The best daphne for year-round colour and scent

For those of us bewitched by the magical power of their fragrance, daphnes are impossible to resist. They may not be the most robust garden plants, and they may make you work to meet their demands, but your senses will convince you they are worth it. Here are some of the best daphnes for year-round interest.


Winter flowering


Daphne bholua ‘Jacqueline Postill’

An evergreen cultivar with leathery, mid-green leaves that is strong growing once established. Large clusters of mauve-pink flowers cover the plant for weeks from midwinter into early spring. The fragrance is powerful, sweet and delicious, even on cold days. It was raised at Hillier Nurseries by propagator Alan Postill and named for his wife. Height 1.8m.


D. mezereum f. alba

A deciduous shrub with upright stems and small, narrow green leaves. The starry, highly fragrant flowers cluster on stems in winter before the leaves appear, and are often followed by yellowish berries. Needs chalk soil to thrive.Height 90cm.


D. odora Rebecca (= ‘Hewreb’)

A surprisingly robust form of D. odora with green leaves, boldly edged with creamy gold. A showy foliage plant it has the bonus of fragrant winter flowers. A better garden plant than previous cultivars with a similar variegation. Height 1m.


D. bholua ‘Darjeeling’

A semi-evergreen shrub with tan-coloured stems and pointed mid-green leaves. Clusters of fragrant, pale-pink flowers, which fade to white, appear from early winter. The original was raised at RHS Wisley from seed collected in Darjeeling. Height 1.8m.


D. bholua ‘Limpsfield’

Rich purple-pink flower edges merge into white faces Blooming from midwinter and heavily fragrant, it is a good evergreen shrub to grow close to the house in a sheltered position. Height 1.8m.


D. bholua ‘Peter Smithers’

An evergreen or semi-evergreen shrub. In midwinter, clusters of deep, purple-pink buds open to paler blooms, which then become darker with age. Selected at RHS Wakehurst Place from seed Sir Peter Smithers collected in Nepal. Height 1.8m.

Spring and summer flowering


D. caucasica

Small, deciduous shrub, which blooms from late spring well into summer, sometimes into autumn. The clusters of white flowers are fragrant and often followed by yellow fruits. Best grown in dappled shade on moist, acid soil. Height 1.2m.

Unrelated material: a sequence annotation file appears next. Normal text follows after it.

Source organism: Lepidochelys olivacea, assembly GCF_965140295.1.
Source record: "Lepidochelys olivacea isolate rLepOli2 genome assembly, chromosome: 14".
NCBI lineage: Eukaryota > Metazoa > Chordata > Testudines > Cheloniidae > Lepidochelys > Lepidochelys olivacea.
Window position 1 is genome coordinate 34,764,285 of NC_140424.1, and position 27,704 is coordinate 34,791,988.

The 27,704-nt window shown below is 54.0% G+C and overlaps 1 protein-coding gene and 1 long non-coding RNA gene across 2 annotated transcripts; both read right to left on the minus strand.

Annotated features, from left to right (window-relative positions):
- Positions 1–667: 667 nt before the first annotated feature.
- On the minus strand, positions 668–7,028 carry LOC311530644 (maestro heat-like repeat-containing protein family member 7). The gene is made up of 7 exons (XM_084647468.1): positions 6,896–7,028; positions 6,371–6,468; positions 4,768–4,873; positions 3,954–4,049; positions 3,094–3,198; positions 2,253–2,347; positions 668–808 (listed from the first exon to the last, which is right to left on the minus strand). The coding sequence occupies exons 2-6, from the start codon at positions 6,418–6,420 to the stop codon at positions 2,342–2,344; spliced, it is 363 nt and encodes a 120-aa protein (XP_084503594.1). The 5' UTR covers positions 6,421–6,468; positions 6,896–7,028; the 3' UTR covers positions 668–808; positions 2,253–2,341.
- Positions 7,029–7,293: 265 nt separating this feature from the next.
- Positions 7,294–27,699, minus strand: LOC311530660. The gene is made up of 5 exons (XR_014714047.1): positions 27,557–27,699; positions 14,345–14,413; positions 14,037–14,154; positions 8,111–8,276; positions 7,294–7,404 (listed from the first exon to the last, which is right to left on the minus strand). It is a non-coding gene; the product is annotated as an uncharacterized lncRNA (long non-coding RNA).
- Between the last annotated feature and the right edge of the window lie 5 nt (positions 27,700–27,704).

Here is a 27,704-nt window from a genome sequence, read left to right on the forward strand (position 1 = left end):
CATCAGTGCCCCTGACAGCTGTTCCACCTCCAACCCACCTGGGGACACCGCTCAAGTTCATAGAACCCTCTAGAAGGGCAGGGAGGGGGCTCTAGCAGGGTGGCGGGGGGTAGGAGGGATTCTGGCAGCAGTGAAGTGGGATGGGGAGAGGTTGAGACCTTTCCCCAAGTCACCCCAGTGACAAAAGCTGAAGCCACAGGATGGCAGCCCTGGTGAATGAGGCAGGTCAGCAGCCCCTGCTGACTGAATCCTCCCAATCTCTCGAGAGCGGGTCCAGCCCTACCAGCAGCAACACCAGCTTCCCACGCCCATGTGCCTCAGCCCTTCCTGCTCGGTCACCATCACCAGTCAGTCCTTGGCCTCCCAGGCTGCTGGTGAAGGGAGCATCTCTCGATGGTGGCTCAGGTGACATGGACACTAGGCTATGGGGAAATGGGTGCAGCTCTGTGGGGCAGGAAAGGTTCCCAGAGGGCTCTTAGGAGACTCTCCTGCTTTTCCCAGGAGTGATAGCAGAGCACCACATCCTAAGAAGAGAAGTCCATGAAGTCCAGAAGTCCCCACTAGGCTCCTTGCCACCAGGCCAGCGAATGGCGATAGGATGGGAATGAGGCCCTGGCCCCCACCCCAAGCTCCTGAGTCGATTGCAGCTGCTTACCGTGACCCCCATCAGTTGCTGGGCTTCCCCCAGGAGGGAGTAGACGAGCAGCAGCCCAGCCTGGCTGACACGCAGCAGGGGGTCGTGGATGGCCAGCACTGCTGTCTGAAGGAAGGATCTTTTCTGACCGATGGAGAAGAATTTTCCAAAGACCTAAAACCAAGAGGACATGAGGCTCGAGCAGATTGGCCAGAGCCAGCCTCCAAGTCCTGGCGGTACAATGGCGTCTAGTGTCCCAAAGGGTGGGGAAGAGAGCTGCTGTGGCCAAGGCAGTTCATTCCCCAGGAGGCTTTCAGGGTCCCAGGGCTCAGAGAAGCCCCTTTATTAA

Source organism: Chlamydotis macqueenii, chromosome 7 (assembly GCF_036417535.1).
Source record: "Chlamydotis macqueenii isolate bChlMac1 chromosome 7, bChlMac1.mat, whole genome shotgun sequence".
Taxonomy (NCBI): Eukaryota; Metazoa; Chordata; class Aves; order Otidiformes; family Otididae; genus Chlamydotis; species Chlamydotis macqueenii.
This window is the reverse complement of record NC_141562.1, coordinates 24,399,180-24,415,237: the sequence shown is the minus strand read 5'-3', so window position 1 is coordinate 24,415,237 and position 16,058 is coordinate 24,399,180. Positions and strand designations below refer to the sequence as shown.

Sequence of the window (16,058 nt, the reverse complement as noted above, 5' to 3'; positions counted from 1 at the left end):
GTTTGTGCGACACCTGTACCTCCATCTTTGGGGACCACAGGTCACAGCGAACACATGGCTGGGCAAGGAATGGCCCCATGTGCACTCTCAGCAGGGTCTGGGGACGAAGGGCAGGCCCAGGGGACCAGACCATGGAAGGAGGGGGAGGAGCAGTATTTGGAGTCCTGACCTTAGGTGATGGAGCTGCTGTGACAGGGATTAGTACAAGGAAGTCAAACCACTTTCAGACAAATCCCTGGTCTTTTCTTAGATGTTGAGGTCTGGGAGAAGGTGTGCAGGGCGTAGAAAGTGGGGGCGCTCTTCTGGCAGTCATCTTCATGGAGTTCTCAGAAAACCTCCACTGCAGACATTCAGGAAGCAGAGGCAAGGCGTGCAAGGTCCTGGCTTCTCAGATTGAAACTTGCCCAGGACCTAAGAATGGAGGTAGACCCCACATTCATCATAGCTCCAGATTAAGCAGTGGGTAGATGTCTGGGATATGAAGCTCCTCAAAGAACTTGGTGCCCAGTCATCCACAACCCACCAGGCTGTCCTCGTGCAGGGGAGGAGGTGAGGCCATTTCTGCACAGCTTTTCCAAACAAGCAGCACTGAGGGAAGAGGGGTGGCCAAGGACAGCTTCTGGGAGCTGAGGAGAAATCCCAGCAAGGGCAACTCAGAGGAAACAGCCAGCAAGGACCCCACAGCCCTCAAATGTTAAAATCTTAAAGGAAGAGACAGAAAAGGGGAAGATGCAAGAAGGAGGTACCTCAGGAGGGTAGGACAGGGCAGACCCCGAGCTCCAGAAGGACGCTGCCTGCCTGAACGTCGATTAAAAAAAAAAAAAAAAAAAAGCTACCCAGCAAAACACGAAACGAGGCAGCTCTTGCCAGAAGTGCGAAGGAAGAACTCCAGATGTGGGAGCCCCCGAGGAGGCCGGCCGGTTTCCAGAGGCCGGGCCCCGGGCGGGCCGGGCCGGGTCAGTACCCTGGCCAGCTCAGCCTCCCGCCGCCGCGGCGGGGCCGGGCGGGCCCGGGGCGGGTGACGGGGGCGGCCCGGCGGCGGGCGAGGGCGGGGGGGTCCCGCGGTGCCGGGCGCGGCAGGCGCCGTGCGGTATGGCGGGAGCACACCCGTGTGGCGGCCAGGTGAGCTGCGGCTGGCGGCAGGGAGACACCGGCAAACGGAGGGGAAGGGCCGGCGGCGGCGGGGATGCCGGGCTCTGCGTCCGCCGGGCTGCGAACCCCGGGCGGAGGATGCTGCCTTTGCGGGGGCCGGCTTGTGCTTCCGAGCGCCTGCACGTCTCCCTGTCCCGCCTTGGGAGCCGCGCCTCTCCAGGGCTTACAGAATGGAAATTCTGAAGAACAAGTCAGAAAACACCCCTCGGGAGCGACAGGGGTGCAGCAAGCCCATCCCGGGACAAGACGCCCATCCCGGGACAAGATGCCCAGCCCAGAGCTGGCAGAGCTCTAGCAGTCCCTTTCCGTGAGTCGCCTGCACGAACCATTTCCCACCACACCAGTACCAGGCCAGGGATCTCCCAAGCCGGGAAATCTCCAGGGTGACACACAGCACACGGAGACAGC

D. pontica

A small, spreading, evergreen shrub that is happiest under the light shade of trees and tolerant of heavy clay soils. Glossy green leaves show off the large clusters of fragrant, yellow-green flowers that are produced freely in late spring. Height 60cm.


D. x burkwoodii ‘Astrid’

A rounded, bushy shrub with narrow, blue-green leaves finely edged with creamy yellow. Clusters of fragrant, pink flowers, appear from late spring through to midsummer. A good shrub for foliage interest. 60cm. 10

D. cneorum

A dwarf shrub with prostrate branches and narrow evergreen leaves. The large clusters of sweetly fragrant, pink flowers appear in mid to late spring. Often tricky to establish, it needs a sheltered, open situation on chalk soil. Height 15cm. 11

D. x burkwoodii ‘Lavenirii’

A cross between D. cneorum and D. caucasica that was raised in France in 1920. Has clusters of extremely fragrant, pale-pink flowers, darker in the centres, from late spring well into summer. A spreading shrub, it grows best on alkaline soil. Height 60cm. 12

Daphne x rollsdorfii ‘Wilhelm Schacht’

Bushy and upright in habit with glossy, evergreen leaves this small shrub has particularly showy clusters of highly fragrant, purple-pink flowers in mid-spring. Grows on alkaline or acid soil. Height 45cm.

Where to see

  • Brandy Mount House, Alresford, Hampshire SO24 9EG. Tel 01962 732189.
    Open by appointment. Home to National Collection of Daphne, held by Mr Michael Baron.


Where to buy

  • Junkers Nursery Ltd, Higher Cobhay, Milverton Somerset TA4 1NJ.
  • Larch Cottage Nurseries, Melkinthorpe, Penrith, Cumbria CA10 2DR.
  • Pan-Global Plants, The Walled Garden, Frampton Court, Frampton-on-Severn, Gloucestershire GL2 7EX.

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